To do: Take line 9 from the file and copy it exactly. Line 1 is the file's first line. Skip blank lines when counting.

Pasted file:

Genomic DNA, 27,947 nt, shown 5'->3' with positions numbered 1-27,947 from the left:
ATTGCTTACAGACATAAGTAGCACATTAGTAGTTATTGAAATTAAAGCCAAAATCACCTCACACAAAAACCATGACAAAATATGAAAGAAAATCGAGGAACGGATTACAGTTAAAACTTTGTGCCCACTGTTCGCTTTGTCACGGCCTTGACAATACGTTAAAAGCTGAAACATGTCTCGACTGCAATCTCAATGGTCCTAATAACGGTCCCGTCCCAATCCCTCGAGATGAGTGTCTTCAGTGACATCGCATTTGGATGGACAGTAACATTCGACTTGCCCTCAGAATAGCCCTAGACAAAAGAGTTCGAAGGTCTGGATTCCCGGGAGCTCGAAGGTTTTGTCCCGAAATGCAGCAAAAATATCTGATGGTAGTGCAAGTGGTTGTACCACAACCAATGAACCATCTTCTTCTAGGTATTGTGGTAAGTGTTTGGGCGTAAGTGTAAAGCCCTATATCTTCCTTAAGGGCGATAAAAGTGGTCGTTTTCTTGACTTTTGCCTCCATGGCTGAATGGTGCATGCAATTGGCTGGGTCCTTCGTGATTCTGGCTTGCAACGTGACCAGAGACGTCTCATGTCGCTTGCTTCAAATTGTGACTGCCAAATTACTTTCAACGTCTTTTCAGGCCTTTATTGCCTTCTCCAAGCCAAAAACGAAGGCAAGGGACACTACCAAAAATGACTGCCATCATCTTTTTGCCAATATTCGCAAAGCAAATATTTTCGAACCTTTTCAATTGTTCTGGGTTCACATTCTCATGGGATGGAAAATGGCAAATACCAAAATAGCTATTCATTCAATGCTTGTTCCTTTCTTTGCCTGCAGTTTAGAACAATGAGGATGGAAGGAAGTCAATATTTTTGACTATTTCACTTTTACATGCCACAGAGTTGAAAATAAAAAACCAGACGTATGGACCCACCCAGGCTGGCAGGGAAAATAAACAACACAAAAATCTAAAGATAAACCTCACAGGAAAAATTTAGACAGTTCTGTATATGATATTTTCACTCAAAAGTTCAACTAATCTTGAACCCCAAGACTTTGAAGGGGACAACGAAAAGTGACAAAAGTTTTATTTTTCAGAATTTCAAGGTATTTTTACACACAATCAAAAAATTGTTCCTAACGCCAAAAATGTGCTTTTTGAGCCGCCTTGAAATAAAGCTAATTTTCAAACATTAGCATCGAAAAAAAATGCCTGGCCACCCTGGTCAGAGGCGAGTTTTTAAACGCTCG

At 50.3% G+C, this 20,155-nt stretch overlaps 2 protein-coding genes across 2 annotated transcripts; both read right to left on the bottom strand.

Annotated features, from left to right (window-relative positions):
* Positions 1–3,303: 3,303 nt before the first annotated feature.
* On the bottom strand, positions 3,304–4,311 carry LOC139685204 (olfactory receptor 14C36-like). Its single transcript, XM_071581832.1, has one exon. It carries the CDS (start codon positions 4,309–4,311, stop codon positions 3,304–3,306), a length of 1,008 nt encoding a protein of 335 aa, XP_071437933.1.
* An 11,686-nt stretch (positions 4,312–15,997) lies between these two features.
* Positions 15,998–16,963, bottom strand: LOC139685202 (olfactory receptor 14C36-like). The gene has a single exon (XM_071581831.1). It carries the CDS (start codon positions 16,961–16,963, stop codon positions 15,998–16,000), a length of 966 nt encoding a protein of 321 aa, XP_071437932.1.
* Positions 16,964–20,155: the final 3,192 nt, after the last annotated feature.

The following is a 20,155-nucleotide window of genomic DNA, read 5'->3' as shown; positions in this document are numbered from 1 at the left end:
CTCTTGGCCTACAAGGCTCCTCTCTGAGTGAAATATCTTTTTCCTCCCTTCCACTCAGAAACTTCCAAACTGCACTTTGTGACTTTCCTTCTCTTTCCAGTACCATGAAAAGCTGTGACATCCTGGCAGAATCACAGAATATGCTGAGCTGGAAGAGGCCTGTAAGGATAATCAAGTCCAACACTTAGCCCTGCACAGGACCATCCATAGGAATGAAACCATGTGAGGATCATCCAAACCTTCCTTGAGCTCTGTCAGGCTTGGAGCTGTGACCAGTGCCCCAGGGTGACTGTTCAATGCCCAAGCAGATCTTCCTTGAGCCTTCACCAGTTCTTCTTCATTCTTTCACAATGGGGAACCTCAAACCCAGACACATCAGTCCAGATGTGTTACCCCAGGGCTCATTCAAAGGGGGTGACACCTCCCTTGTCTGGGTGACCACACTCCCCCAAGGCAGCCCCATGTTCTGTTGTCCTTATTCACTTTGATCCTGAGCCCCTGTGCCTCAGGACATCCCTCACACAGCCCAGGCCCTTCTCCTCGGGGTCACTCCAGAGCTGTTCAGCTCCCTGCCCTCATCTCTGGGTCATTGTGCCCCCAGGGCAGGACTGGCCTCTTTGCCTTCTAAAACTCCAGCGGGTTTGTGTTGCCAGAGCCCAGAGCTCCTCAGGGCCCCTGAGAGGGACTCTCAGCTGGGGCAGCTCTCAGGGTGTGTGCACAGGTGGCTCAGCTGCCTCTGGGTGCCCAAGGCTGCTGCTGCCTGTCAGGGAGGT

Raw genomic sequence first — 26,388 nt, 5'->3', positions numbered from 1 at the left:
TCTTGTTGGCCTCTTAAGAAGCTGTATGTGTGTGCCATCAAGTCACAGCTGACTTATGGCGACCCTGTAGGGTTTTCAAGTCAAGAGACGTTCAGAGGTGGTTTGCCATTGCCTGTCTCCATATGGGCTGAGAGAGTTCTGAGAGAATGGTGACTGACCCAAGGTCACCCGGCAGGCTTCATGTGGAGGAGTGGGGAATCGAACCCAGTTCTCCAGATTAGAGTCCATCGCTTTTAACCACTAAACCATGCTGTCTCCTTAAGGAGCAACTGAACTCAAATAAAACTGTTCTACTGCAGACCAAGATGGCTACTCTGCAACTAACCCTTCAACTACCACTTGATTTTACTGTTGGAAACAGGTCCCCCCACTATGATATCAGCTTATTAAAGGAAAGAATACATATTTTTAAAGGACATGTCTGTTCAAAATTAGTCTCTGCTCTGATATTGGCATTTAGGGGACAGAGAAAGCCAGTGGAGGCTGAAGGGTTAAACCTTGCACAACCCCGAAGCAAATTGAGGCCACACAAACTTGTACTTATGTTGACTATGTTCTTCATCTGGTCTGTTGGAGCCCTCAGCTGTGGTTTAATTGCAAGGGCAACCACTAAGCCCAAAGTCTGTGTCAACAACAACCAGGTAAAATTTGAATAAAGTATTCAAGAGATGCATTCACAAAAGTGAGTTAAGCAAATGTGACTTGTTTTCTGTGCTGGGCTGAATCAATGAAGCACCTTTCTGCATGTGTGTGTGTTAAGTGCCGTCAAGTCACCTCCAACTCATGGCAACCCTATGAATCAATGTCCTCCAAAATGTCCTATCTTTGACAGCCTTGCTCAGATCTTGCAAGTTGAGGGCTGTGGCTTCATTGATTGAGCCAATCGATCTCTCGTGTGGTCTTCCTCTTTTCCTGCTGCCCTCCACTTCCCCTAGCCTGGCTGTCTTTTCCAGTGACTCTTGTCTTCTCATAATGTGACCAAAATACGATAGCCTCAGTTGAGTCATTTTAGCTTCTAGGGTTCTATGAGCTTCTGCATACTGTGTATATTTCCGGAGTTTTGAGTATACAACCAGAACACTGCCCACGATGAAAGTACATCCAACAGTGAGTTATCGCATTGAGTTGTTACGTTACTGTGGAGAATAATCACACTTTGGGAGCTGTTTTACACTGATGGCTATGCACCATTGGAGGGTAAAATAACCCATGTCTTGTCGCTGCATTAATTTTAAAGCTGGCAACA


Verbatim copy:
* Positions 16,964–20,155: the final 3,192 nt, after the last annotated feature.